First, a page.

ERIC Number: EJ748615
Record Type: Journal
Publication Date: 2005-Feb
Reference Count: N/A
Cultivating a "Slavic Modern": Yugoslav Beekeeping, Schooling and Travel in the 1920s and 1930s
Sobe, Noah W.
Paedagogica Historica: International Journal of the History of Education, v41 n1-2 p143-158 Feb 2005
This article presents research on the foreign travel of Yugoslav teachers, students and beekeepers in the 1920s and 1930s. It focuses on Yugoslavs' travels to Czechoslovakia and examines the role that notions of the "Slavic" played in the international circulation of ideas within these particular networks. During this period one finds striking homologies between the modernization of education and the modernization of beekeeping (apiculture); the article examines both of these domains exploring the question of what modulations the "Slavic" worked on the "modern" as both moved within one particular set of geographical and temporal coordinates. In the period under study, alongside the circulation of political, technological and institutional reforms, noteworthy changes in how human beings, their actions and their knowledge were thought about were also circulating. These changes have been referred to as the "cultural constitution of modernity", and here ideas regarding temporal simultaneity, human agency and reason are examined, using travel texts and related documents to explore how these notions were mobilized, moved and embodied by teachers, students and beekeepers. In each of these three areas Yugoslav-Czechoslovak circuits were crucial to establishing a "Slavic modern." It is argued that the notions of Slavic temporal parity and coevalness were central to how Yugoslavia's relationship to progress was conceptualized and how collective identities were imagined. Similarly, it is argued that Yugoslavs' travel to their "northern Slavic brothers" played an important part in putting ideas of modern "agentic actorhood" into circulation in Yugoslavia. It is also proposed that these Yugoslav-Czechoslovak networks helped to normalize a set of governing principles in which the "rational" and the "emotional" were closely linked--a scientifically ordered reasoning was joined with a style of emotional comportment that valorized effusive sociability. The "Slavic modern" be thought of as one of the multiples of modernity, and in the concluding section it is proposed that in fact rather than thinking of the "Slavic" as working modulations on a "general modernity" it would be more accurate to see the "Slavic modern" that was cultivated by beekeepers, teachers and students traveling to Czechoslovakia as one localized staging.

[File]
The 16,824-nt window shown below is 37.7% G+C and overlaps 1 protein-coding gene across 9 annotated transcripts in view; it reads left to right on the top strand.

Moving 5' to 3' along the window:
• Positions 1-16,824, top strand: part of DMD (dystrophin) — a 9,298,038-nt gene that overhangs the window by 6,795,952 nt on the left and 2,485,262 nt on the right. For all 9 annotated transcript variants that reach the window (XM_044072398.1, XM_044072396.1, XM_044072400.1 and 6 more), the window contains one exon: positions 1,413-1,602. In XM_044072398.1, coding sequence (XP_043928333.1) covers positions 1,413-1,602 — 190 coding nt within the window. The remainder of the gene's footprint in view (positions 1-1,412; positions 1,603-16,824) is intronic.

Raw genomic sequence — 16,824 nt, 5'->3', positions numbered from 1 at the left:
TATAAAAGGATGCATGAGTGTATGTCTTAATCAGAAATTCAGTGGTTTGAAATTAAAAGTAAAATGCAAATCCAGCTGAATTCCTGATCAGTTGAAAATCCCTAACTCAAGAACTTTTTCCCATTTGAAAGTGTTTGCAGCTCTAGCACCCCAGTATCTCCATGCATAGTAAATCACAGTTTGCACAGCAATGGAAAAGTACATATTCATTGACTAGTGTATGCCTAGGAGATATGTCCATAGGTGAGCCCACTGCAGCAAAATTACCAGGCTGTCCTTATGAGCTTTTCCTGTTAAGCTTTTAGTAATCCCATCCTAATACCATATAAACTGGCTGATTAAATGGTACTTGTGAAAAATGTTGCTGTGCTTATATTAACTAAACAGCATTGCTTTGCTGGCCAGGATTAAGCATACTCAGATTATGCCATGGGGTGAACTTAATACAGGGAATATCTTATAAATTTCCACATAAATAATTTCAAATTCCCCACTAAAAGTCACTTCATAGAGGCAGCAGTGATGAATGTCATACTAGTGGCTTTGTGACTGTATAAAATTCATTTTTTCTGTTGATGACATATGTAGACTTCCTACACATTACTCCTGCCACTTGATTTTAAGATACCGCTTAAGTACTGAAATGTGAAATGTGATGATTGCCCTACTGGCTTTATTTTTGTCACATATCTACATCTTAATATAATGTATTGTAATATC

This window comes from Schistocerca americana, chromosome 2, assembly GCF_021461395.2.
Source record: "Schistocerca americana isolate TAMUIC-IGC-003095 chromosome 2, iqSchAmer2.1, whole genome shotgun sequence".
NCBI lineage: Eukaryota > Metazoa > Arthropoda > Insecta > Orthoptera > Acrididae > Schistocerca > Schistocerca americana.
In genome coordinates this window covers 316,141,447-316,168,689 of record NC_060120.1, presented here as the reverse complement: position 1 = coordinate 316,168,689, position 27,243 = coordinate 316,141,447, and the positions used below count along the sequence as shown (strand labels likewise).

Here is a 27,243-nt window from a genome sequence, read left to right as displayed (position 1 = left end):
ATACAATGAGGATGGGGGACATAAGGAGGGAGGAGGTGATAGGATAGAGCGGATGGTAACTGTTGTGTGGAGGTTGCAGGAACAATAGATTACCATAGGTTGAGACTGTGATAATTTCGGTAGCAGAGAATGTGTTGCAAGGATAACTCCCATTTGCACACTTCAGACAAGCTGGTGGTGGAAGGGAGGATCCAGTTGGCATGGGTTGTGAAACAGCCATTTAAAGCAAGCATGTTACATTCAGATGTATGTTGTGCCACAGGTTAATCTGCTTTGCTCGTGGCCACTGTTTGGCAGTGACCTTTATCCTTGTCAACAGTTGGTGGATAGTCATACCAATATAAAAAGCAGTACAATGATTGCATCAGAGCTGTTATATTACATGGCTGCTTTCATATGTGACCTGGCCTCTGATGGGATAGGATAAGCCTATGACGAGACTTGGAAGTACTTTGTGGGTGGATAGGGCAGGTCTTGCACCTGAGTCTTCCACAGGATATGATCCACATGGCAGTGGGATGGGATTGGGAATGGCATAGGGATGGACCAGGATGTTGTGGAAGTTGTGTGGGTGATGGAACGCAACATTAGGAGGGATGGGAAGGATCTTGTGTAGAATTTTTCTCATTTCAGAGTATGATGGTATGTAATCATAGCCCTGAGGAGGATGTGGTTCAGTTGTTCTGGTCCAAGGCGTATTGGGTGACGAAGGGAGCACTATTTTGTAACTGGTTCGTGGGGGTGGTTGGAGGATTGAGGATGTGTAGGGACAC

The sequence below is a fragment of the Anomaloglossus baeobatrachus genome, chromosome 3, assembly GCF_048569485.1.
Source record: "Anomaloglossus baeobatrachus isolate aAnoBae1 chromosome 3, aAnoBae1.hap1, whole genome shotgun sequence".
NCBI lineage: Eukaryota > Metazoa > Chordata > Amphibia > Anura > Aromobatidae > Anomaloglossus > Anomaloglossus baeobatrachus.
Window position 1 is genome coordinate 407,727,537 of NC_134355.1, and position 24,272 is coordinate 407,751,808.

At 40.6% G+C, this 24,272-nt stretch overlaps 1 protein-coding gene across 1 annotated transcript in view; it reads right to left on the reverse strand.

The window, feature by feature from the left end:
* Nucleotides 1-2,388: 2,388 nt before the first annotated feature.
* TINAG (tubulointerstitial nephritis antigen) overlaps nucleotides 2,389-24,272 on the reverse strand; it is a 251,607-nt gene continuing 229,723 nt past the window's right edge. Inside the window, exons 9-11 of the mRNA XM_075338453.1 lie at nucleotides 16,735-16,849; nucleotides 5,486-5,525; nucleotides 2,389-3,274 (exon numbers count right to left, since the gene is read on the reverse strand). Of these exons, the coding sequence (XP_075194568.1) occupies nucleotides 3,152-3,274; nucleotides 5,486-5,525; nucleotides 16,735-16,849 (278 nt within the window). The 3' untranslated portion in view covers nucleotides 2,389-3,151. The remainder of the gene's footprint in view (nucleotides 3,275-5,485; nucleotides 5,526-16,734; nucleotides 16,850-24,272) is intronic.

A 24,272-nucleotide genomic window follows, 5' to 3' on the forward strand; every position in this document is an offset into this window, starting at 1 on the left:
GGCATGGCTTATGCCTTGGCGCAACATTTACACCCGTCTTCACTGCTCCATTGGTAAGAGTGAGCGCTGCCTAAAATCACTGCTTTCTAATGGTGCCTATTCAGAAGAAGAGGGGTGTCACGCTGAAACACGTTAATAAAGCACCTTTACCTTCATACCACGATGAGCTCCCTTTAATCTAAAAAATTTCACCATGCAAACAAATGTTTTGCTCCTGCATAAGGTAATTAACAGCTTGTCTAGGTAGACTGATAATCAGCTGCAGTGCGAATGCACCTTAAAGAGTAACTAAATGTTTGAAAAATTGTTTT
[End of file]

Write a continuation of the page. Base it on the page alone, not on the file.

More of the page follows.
Descriptors: Travel, Teachers, Students, Social Change, Foreign Countries, Educational Change, Student Attitudes, European History, Animal Husbandry, Adoption (Ideas), Social Networks, Human Geography, Ethnicity
Routledge. Available from: Taylor & Francis, Ltd. 325 Chestnut Street Suite 800, Philadelphia, PA 19106. Tel: 800-354-1420; Fax: 215-625-2940; Web site: http://www.tandf.co.uk/journals/default.html
Publication Type: Journal Articles; Reports - Descriptive
Education Level: N/A
Authoring Institution: N/A
Identifiers - Location: Czechoslovakia; Yugoslavia